Is Gold About To Break Out Of A Tight Trading Range? EJINSIGHT
Gold, traditionally seen as a bulwark against inflation, does not seem to have benefited from the recent surge in US consumer prices which rose from 2% to 7.5% YoY as much as one might have expected. wait there. Between the summer of 2020 and early February 2022, gold not only moved sideways, it traded in an increasingly tight range that technical traders sometimes refer to as a “flag formation.” However, from mid-February it recovered strongly before correcting in mid-March.
The recent behavior of gold leads to two questions:
1) Why didn’t gold rebound between April 2021 and January 2022 as inflation rose?
2) Why did gold suddenly start rising in mid-February only to correct in mid-March?
What held the rally gold?
While rising inflation might theoretically have boosted gold, the reality turned out to be more complex. The sharp rise in US consumer prices has produced a huge shift in investors’ beliefs about the future of US monetary policy. As recently as early October 2021, fed funds futures did not price a single rate hike for the next 12 months. In early February, traders were expecting about seven rate hikes over the next 12 months, followed by two more over the following 12 months.
Higher interest rates are anathema to gold. Gold can be considered as a quasi-money, but which does not earn interest on deposits. Thus, when investors anticipate an easing of monetary policy by central banks, the price of gold tends to react positively. The opposite tends to happen when investors expect tighter central bank policy: the prospect of higher interest rates on fiat currency deposits may make them more attractive relative to gold . This is evident when looking at the price of gold in a chart alongside expectations for the Fed Funds two years from now.
When correlating daily gold price movements with daily changes in Fed rate expectations, we see that gold almost always exhibits a negative correlation with changes in Fed rate expectations in two years.
As such, it seems likely that the Fed’s bid for higher rates kept gold from rallying until mid-February. Then, when the Russian-Ukrainian conflict began, expectations of rate hikes fell sharply for a few weeks, sending gold prices soaring. After the dispute dragged into the third week, however, the reality of much higher commodity prices as well as continued strength in US jobs and inflation data, led investors to expecting even more rate hikes than they did in mid-February, which led to a correction in the price of gold.
As of this writing, gold prices are still below their summer 2020 peak. Given the dramatic change in expectations for Fed rate hikes, it is impressive that gold prices also held up well, suggesting that gold may have benefited from higher inflation after all: higher inflation seemed to offset the impact of Fed rate hike expectations .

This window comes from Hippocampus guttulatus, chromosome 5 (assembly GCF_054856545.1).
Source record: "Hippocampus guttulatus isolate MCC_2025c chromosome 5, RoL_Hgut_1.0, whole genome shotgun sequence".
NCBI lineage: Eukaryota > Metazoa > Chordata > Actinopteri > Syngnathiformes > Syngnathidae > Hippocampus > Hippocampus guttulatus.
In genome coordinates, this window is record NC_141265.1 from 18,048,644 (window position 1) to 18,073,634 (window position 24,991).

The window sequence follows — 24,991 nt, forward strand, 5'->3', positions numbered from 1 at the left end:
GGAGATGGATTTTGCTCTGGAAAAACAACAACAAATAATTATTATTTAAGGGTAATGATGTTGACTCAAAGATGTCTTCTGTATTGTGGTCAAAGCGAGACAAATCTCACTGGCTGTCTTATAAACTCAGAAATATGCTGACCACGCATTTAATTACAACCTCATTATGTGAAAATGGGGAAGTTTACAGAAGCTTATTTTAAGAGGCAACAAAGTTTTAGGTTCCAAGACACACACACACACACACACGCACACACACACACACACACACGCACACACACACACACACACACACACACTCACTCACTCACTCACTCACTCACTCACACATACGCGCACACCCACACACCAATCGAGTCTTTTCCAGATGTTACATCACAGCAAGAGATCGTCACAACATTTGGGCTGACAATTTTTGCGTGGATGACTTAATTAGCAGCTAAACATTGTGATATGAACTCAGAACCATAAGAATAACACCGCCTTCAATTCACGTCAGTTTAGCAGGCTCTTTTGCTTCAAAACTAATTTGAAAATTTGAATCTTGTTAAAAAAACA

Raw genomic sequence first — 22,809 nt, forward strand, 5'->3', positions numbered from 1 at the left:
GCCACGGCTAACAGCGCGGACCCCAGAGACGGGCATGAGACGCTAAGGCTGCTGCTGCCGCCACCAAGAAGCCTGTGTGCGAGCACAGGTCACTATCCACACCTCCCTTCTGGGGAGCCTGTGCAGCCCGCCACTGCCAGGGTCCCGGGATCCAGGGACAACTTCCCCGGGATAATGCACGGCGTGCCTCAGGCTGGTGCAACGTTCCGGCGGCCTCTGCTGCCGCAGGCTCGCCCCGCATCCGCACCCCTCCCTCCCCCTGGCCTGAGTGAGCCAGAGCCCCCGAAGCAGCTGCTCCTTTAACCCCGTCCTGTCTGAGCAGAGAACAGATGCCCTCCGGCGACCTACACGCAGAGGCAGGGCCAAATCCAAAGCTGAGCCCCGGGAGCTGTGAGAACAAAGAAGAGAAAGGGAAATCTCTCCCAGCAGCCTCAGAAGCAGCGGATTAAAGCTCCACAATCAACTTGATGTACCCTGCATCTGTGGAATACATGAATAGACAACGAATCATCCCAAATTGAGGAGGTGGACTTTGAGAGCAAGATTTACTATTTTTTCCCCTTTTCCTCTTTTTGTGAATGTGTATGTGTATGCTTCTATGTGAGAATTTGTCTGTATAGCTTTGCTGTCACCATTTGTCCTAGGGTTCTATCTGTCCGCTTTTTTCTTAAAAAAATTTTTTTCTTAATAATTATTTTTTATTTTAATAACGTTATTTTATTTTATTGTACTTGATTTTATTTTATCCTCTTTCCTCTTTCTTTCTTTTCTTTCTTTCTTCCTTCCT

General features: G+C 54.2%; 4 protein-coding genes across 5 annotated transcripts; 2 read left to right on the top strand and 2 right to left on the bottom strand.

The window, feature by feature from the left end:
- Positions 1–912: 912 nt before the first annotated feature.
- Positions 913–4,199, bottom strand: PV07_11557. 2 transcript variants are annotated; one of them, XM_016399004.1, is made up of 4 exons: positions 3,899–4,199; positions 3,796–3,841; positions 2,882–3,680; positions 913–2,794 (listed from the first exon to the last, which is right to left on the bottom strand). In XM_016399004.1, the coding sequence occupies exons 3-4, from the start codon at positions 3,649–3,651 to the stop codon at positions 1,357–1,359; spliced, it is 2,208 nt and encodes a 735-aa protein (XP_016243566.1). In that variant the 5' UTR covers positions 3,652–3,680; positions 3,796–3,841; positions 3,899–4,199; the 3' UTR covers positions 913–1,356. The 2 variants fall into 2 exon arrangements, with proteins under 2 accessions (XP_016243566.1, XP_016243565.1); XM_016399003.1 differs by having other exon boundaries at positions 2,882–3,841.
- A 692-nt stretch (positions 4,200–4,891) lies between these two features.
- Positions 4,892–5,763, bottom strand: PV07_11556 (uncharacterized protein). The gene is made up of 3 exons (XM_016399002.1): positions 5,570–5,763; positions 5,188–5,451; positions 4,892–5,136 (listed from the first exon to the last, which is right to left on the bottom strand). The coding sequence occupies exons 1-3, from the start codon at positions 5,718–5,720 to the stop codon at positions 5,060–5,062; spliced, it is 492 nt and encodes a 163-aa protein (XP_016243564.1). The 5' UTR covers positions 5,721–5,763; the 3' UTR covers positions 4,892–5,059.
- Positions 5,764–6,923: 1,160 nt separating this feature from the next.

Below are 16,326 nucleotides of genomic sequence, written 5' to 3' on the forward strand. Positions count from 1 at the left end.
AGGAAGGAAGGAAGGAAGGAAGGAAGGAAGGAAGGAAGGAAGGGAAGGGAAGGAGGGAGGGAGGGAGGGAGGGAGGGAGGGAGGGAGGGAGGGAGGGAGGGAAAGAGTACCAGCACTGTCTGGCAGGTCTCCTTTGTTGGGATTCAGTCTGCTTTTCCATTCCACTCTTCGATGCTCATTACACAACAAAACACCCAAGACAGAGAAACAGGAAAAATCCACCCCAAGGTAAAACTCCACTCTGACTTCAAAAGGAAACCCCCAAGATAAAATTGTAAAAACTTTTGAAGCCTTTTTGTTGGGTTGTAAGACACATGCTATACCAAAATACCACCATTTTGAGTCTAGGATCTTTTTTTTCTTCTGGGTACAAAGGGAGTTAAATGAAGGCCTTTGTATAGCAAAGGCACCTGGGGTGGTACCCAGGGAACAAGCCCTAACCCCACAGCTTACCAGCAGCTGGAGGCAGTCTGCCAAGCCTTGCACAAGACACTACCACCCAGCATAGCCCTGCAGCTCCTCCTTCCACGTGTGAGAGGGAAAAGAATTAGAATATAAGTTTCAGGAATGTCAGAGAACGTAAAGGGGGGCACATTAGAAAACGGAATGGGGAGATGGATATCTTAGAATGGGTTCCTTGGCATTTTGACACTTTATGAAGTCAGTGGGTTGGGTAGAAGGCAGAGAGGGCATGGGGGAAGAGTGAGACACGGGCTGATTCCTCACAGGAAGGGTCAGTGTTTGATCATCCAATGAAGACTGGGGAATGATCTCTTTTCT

It’s also worth pointing out that the price of gold soared from early 2019 to mid-2020 as expectations for the level of Fed rates began to decline even before the pandemic began.
The Rise in Gold Options Volatility and the Outlook
Gold’s narrow trading range and lack of realized volatility may also explain why the implied volatility of gold options fell to such low levels in mid-February, even as the cost of options on d ‘Other markets, such as stocks, had already begun to rise. Gold’s bullish breakout from mid-February to early March coincided with a substantial increase in risk perceptions, as measured by implied volatility.
Perhaps the most striking feature of the global economy is the combination of runaway inflation, supply chain disruptions and rock bottom bond yields in the US, Europe, Japan and Australia. Across the entire curve, real rates are still strongly negative. While some central banks, such as the BoE and the Fed, have started to tighten policy, many others, including the European Central Bank, Bank of Japan and People’s Bank of China, are maintaining loose policy. At the same time, stock markets, although off their highs, remain historically expensive in many markets. Thus, many investors may be looking for safe havens and some might view gold as a safe haven in an uncertain and inflationary environment, especially since gold has underperformed most other metals and financial assets since the start of the pandemic.
• Until recently, gold was trading in an increasingly tight range
• Gold failed to rebound during recent inflation spike
• Gold may have broken higher on doubts over the pace of Fed rate hikes
• Gold options remain historically inexpensive, especially compared to stock options
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